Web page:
The Texas Senate adjourned this week without a final vote on the “Sanctuary Cities” legislation that was one of Gov. Rick Perry’s “emergency” items at the start of the year. The bill, which became an umbrella for a package of harsh immigration measures, crumbled during a 30-day special session of the legislature as top business leaders urged Texas not to become another Arizona. The following is a joint statement by SEIU International Secretary-Treasurer Eliseo Medina and SEIU Texas State Council President Al Martinez:
Now that the GOP-led Texas Legislature has failed for the second time in two months to pass anti-Hispanic, anti-immigrant legislation, the leaders should ask themselves whether anything is ever accomplished by the politics of division.
The answer should be ‘No.’ Left in the wake of the horrible Texas debate is a failed political exercise that divided the state and did nothing to fix the immigration system.
The immigration package would have turned Texas into another Arizona by instituting racial profiling against Hispanics, imposing unfunded mandates on local governments, and draining the economy of a reliable workforce and tourism dollars.
It is with great pride that I stand with this bipartisan group in support of the long-overdue Equal Rights Amendment. I can’t help but think of the words of our former colleague and feminist pioneer Pat Schroeder, when she was asked if being a mother would get in the way of her duties as a member of Congress. She said: “I have a brain and a uterus, and I use both.”
This month, a civil rights milestone - the 44th anniversary of the Supreme Court’s decision in the ACLU case, Loving v. Virginia, which struck down state bans on interracial marriage - will be heralded in a new documentary that will have an exclusive congressional screening. The Loving Story superbly chronicles the story of Mildred and Richard Lovings’ courageous fight and the Supreme Court decision that bears their name.
While for most Americans, Loving v. Virginia is just another distant civil rights event in America’s long civil and human rights journey, for me, the opposite is true. This case was one that not only changed the landscape of American culture; it has also touched me personally. As a black woman married to a white man and in my work at the ACLU, I am an advocate for the imperfect institution of marriage for everyone, including gay and lesbian couples.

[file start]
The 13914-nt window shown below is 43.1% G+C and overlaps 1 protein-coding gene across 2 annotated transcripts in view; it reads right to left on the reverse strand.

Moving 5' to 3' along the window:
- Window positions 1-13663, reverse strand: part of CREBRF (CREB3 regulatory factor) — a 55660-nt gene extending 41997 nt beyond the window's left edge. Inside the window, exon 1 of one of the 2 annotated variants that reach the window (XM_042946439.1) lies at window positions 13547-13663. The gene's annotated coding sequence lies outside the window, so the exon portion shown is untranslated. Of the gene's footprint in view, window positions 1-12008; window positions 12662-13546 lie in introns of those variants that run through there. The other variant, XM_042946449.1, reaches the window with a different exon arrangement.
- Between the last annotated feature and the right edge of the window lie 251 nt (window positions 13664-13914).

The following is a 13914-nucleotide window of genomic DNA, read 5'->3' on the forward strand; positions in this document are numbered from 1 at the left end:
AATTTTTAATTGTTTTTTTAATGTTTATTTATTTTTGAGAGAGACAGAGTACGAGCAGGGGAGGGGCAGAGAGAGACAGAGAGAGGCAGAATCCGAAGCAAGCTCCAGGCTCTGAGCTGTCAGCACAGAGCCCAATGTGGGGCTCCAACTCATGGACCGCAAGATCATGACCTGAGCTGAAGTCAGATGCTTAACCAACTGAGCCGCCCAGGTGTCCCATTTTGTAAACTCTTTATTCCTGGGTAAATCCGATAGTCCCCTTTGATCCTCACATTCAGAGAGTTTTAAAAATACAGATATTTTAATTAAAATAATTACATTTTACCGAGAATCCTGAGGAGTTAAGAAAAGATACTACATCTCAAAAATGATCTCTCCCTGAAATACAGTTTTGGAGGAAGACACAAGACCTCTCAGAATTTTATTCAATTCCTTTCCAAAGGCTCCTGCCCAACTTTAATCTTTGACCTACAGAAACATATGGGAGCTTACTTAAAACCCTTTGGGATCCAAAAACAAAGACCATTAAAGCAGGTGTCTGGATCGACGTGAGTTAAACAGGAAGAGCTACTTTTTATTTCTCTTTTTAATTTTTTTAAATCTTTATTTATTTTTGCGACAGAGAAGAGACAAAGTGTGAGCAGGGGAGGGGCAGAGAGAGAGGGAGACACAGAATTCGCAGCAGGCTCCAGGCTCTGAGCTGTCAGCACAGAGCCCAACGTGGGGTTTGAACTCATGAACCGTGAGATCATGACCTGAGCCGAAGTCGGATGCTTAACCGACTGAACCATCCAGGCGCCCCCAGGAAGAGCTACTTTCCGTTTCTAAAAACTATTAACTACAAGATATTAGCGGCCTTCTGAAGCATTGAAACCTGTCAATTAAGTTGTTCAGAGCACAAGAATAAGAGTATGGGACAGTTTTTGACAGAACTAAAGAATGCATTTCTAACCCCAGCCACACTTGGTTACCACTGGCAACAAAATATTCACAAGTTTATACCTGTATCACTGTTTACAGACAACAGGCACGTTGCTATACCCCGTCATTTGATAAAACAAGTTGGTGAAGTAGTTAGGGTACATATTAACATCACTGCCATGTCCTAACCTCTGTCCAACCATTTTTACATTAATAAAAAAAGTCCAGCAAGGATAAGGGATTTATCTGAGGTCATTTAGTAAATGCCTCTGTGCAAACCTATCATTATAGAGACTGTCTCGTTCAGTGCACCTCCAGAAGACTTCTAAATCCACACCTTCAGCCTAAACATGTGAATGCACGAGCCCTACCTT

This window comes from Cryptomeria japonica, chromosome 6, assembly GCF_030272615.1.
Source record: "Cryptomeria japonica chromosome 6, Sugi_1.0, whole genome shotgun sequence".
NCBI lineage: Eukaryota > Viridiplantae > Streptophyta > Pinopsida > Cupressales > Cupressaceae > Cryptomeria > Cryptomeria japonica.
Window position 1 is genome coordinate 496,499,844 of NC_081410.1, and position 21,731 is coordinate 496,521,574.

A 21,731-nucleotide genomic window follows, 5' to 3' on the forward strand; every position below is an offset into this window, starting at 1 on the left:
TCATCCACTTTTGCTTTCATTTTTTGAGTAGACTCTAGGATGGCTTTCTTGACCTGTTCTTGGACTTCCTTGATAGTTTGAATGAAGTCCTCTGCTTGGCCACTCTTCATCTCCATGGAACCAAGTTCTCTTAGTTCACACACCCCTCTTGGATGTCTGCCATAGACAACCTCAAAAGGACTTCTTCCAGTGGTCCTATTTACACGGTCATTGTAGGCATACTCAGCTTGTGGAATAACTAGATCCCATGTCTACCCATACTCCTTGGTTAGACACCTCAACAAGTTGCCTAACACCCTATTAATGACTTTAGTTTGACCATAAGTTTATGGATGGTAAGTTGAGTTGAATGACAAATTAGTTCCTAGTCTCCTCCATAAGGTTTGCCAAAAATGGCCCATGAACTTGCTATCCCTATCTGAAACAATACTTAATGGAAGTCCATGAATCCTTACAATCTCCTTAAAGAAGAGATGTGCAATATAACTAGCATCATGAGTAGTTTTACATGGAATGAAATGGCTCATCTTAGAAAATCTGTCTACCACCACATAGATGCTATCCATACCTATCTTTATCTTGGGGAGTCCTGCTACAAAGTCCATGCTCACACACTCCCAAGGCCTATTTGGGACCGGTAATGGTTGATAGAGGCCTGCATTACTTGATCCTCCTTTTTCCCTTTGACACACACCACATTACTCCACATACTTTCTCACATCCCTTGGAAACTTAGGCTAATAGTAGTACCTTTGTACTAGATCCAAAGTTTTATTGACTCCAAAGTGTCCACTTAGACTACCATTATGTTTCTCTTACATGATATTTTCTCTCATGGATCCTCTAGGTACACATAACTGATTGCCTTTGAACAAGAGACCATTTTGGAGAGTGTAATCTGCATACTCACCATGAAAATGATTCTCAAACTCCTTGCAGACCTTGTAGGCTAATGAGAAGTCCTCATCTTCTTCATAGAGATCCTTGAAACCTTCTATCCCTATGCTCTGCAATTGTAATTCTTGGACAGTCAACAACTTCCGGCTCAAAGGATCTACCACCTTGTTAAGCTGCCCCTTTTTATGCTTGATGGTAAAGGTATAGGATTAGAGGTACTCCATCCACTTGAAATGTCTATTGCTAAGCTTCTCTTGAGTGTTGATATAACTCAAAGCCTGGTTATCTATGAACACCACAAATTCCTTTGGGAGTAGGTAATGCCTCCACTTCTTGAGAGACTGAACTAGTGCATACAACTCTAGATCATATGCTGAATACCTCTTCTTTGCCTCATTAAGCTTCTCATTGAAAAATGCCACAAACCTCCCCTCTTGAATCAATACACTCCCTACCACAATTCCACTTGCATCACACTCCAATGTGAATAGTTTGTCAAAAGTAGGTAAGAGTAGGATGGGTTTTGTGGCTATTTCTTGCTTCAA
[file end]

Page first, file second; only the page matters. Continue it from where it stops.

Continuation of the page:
To put this all in context, imagine that you are sitting next to me on the floor of the Murphy family living room in 1963, watching “Leave it to Beaver” on a black and white television set in a middle-class black home in a segregated neighborhood of Baltimore, Maryland. I had a school-girl crush on Wally, the oldest son in the TV series. Unlike my three older brothers, Wally was patient, reasonable and rational. He was also white.
Fifty years ago next month, my father, then a 35-year-old refugee from Hitler’s Germany with a young wife and two small children at home, boarded a Trailways bus headed for Jackson, Mississippi.
Like the 427 other freedom riders who rode voluntarily into the terror that was the segregated South in May and June of 1961, my father set out to violate the illegal state laws that barred white-skinned people from sitting together with black-skinned people on public transit – laws that were vigorously enforced not only by police but also by the Ku Klux Klan and the White Citizens’ Council. Only weeks before, a mob of angry segregationists in Anniston, Alabama had attacked and set fire to a bus with dozens of black and white freedom riders trapped inside.
My father’s purpose in joining that Freedom Ride was twofold: to pressure the federal government into enforcing the Supreme Court’s decision that racial segregation in interstate travel violated the U.S. Constitution; and, just as importantly, to focus public attention on the injustice, brutality and defiance of the Jim Crow South.